I went swimming because it was a hot day.

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Tan Elaine

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I went swimming because it was a hot day.

Is the sentence correct? Thanks.
 

BobK

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:up:
I went swimming because it was a hot day.

Is the sentence correct? Thanks.
But colloquially you'd be more likely to say 'I went swimming because it was hot'. It's less clear, but still... ;-)

b
 

Tan Elaine

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Thanks, Rover and Bob.

Because it was a hot day, I went for a swim.
Due to a hot day, I went for a swim.

Are both sentences fine? Thanks.
 

emsr2d2

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Thanks, Rover and Bob.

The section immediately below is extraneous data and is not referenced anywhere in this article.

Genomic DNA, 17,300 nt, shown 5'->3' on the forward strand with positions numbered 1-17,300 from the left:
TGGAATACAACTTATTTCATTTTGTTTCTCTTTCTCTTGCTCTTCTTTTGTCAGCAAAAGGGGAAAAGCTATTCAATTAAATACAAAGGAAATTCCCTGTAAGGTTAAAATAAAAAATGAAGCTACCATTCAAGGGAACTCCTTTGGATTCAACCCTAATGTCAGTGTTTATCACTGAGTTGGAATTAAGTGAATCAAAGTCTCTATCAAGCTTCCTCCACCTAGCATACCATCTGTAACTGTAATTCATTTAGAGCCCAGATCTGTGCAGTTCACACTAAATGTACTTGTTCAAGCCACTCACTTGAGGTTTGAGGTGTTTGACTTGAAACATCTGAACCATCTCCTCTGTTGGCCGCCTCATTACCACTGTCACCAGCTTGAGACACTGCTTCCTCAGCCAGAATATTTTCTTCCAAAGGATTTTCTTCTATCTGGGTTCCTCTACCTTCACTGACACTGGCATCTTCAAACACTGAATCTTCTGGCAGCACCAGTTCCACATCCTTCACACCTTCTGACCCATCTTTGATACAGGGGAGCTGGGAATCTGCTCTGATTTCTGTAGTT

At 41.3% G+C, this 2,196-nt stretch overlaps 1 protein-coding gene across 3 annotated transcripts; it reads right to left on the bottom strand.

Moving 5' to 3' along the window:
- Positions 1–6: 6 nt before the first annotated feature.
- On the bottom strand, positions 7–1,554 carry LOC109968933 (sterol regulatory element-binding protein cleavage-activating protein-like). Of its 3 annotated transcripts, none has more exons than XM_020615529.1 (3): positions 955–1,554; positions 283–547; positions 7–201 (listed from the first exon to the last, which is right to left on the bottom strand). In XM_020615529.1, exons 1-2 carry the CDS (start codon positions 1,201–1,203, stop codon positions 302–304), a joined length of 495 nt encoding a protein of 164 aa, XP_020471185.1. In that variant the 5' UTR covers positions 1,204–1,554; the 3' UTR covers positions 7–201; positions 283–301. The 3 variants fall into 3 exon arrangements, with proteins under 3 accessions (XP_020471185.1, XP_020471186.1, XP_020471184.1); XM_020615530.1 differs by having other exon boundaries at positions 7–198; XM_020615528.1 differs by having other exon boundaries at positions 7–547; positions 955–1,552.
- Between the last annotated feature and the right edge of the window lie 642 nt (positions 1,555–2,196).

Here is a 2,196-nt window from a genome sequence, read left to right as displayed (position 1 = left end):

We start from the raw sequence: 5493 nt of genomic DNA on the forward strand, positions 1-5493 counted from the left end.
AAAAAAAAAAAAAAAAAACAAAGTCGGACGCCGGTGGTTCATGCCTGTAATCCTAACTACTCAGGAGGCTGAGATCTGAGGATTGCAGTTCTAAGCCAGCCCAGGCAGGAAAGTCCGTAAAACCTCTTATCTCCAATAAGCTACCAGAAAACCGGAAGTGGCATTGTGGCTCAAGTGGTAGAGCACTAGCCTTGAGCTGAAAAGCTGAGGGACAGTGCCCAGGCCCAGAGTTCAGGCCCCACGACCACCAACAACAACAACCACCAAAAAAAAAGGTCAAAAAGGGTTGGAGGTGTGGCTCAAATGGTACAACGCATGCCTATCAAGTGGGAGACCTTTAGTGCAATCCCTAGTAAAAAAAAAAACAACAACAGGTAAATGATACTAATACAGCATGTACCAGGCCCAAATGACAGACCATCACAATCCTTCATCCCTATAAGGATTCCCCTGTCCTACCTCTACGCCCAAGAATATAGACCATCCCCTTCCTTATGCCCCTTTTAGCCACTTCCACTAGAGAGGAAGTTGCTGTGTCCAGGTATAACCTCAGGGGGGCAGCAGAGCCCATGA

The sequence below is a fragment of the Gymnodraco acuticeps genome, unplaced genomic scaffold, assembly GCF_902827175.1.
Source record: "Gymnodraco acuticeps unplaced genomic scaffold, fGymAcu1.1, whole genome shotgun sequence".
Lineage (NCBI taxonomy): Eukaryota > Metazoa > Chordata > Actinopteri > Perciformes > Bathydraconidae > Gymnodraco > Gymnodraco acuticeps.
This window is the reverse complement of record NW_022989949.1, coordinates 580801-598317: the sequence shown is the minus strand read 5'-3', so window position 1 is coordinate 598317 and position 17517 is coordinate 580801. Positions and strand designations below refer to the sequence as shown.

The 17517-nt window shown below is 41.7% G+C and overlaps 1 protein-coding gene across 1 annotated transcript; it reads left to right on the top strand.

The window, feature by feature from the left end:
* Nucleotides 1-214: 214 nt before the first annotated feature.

Because it was a hot day, I went for a swim.
Due to a hot day, I went for a swim.

Are both sentences fine? Thanks.

The first is OK although, again, it would be more likely to be "Because it was hot, ..." instead of "Because it was a hot day, ..."
The second is not natural. We might say "Due to the heat, ..."
 

Tdol

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Or you could say It was a hot day/hot, so I went swimming.
 

BobK

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:up: There are people who decry that use of 'Due to', on the grounds that 'due' is a adjective - which needs a noun to qualify. The decision to go for a swim was due to the heat. In that case, I'd (for I am one of these cathars ;-)) say 'Owing to the heat...' or 'Because of the heat...'. But I'm swimming against the tide. Starting a sentence wth a 'dangling' due to is very common, especially on notices about train services being late - 'Due to leaves on the line...', 'Due to extreme weather...', 'Due to an incident at Mornington Crescent...' ;-)

b
 

MikeNewYork

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"Due to the heat", yes. But surely not "due to a hot day".
 
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